Lehigh University lost a beloved teacher and research giant on Dec. 18 with the passing of Robert D. Stout ’41G, ’44G, who served as a mentor to three generations of Lehigh students during a career that lasted more than 70 years.
Stout, dean emeritus of the graduate school and professor emeritus and former department chair of materials science and engineering, died two weeks before his 98th birthday.
A pioneer in the field of welding materials, Stout remained an active researcher through his 70s, his 80s and his 90s, from his retirement in 1980 until 2011. With funding from federal and private agencies, he helped develop steel alloys that have been praised for their superior weldability, ductility, toughness and lifecycle costs and used in new bridges in several states, including Missouri and West Virginia.
“The Lehigh community has lost a gracious and consummate scholar,” said Lehigh President Alice P. Gast. “Bob Stout’s accomplishments as a teacher and researcher were matched only by his generosity with his time and his energy.”
“Bob Stout set a standard for service that will not soon be equaled,” said David Wu, dean of the P.C. Rossin College of Engineering and Applied Science and Iacocca Professor. “His legacy will live on in the enduring impact that he had in his field and in the many students he mentored throughout his incredible career.”
“As a scholar and a scientist, Bob Stout was first-rate,” says Edward Kottcamp Jr. ’56, ’57G, ’60 Ph.D., a former professor of metallurgical engineering at Lehigh who later became executive vice president and vice president for research at Bethlehem Steel.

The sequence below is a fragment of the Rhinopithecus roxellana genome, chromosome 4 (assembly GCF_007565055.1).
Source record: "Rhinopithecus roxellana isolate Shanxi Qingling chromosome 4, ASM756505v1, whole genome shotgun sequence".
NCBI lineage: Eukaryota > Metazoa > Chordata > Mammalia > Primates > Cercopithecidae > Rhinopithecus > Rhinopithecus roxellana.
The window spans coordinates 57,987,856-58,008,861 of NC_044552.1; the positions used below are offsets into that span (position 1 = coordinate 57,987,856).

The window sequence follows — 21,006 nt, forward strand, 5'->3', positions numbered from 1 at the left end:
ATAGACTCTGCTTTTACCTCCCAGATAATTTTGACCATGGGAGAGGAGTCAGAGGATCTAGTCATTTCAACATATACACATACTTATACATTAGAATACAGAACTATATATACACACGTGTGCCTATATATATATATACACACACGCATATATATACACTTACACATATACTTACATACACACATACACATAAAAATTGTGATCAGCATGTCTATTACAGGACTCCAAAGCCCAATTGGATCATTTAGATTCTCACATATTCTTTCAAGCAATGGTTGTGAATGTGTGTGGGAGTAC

“Bob was also an extremely patient and kind person,” said Kottcamp, who studied with Stout as a student and later conducted research with him on pressure-vessel steels. “And he found a home at Lehigh. He was attracted to Lehigh because he was able to pursue the things that interested him most.”
No time for retirement
After earning his bachelor’s degree from Penn State University, Stout began his Lehigh career in 1939, when he enrolled as a graduate student and was appointed an instructor in the metallurgical engineering department, now the department of materials science and engineering.
He was named department chairman in 1956, and in 1960, he became dean of the graduate school, a position he held until his retirement in 1980. In the 1980s, he began working at Lehigh’s ATLSS (Advanced Technology for Large Structural Systems) Engineering Research Center as a research fellow and adjunct professor.